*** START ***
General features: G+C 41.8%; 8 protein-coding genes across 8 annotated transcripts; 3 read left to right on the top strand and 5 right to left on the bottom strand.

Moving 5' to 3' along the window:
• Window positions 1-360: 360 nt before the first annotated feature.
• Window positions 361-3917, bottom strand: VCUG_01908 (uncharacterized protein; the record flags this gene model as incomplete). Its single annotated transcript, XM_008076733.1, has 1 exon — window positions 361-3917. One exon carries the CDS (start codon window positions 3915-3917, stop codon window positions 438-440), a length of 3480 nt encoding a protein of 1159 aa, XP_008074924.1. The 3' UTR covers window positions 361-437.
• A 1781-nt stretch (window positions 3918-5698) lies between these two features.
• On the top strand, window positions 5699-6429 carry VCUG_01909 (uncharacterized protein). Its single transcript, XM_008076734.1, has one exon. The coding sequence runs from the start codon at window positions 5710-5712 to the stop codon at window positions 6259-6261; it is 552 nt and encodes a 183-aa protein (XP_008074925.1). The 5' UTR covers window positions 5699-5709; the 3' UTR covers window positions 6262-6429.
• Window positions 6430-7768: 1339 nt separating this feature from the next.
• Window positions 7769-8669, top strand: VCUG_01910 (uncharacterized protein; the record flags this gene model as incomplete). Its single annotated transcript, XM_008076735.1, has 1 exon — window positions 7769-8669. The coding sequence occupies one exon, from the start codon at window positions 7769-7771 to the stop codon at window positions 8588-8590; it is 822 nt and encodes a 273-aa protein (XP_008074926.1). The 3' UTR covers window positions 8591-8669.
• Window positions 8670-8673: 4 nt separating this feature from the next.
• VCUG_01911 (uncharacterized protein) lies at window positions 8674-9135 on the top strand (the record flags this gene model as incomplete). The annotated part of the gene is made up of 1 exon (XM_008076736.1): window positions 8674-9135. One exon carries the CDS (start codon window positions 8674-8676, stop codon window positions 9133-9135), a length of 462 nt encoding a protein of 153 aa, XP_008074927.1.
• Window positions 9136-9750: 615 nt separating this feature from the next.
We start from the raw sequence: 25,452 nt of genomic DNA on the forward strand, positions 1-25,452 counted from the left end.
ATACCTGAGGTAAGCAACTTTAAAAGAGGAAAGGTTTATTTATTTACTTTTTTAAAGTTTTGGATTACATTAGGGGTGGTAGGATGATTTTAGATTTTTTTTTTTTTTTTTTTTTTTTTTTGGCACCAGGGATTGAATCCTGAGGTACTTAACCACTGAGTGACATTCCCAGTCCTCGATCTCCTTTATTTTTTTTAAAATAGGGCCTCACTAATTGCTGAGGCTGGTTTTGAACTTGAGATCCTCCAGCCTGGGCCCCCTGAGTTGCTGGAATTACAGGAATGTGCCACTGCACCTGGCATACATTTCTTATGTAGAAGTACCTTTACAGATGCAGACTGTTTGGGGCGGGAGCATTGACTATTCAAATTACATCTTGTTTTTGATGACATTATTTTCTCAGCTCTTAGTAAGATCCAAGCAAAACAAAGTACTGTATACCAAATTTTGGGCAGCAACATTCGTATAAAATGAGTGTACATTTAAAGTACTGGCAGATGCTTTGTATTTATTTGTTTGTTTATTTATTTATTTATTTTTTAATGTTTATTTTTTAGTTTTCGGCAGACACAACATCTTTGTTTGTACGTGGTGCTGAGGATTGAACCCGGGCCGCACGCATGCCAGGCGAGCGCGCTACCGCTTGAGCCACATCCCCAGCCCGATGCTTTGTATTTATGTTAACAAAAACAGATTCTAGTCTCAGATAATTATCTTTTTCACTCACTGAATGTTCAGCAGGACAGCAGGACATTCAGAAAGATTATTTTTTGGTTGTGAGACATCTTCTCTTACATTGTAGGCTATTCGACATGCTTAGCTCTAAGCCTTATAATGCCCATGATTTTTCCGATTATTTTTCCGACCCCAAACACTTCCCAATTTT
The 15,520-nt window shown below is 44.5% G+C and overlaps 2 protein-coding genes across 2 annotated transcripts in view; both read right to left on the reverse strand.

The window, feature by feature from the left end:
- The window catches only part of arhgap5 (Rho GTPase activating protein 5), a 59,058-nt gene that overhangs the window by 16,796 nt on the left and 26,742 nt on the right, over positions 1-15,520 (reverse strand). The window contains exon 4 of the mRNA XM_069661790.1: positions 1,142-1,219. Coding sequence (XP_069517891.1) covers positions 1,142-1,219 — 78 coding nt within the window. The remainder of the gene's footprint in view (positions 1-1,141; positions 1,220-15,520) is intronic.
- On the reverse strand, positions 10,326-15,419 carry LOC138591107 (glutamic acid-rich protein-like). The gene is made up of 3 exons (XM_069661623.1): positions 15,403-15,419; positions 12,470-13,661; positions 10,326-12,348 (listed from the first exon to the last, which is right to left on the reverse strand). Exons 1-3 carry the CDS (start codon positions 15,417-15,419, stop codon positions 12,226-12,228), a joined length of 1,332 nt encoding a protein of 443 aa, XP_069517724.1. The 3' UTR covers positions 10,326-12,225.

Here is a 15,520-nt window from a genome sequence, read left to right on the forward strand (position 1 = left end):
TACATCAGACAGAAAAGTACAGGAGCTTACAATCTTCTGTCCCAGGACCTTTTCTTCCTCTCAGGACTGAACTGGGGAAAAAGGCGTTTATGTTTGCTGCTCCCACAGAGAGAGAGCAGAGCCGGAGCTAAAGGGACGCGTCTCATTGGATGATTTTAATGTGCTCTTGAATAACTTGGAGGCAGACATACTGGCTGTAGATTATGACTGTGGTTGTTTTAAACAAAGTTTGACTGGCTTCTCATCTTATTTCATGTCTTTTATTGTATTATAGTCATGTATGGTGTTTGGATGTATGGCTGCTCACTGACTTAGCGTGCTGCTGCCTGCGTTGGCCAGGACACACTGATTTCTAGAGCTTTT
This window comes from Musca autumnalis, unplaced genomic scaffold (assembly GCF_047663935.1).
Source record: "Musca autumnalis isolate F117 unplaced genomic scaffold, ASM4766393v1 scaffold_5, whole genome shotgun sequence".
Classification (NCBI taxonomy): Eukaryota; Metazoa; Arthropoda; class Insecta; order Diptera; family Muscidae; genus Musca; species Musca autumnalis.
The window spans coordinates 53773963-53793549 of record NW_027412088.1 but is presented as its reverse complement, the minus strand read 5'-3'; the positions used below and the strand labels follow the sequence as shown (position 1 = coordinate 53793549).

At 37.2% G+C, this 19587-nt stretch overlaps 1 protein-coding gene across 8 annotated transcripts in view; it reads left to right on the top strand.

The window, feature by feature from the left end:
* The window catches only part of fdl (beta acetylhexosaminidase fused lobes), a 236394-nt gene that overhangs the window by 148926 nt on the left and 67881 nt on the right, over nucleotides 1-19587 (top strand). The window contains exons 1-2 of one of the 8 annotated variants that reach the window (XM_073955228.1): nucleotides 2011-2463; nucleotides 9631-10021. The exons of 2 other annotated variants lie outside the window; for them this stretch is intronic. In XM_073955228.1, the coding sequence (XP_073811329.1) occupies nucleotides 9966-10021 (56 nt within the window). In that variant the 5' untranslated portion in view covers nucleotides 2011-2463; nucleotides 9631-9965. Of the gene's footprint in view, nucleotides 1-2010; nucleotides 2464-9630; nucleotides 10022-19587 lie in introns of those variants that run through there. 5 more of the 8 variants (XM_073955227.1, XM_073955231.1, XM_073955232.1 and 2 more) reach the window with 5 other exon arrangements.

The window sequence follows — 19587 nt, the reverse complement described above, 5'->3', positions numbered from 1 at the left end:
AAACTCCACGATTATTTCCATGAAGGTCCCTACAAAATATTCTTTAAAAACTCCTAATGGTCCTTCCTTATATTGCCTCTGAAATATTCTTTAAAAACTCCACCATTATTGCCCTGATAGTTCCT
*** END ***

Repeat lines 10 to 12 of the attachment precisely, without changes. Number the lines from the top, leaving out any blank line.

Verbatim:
• VCUG_01911 (uncharacterized protein) lies at window positions 8674-9135 on the top strand (the record flags this gene model as incomplete). The annotated part of the gene is made up of 1 exon (XM_008076736.1): window positions 8674-9135. One exon carries the CDS (start codon window positions 8674-8676, stop codon window positions 9133-9135), a length of 462 nt encoding a protein of 153 aa, XP_008074927.1.
• Window positions 9136-9750: 615 nt separating this feature from the next.
We start from the raw sequence: 25,452 nt of genomic DNA on the forward strand, positions 1-25,452 counted from the left end.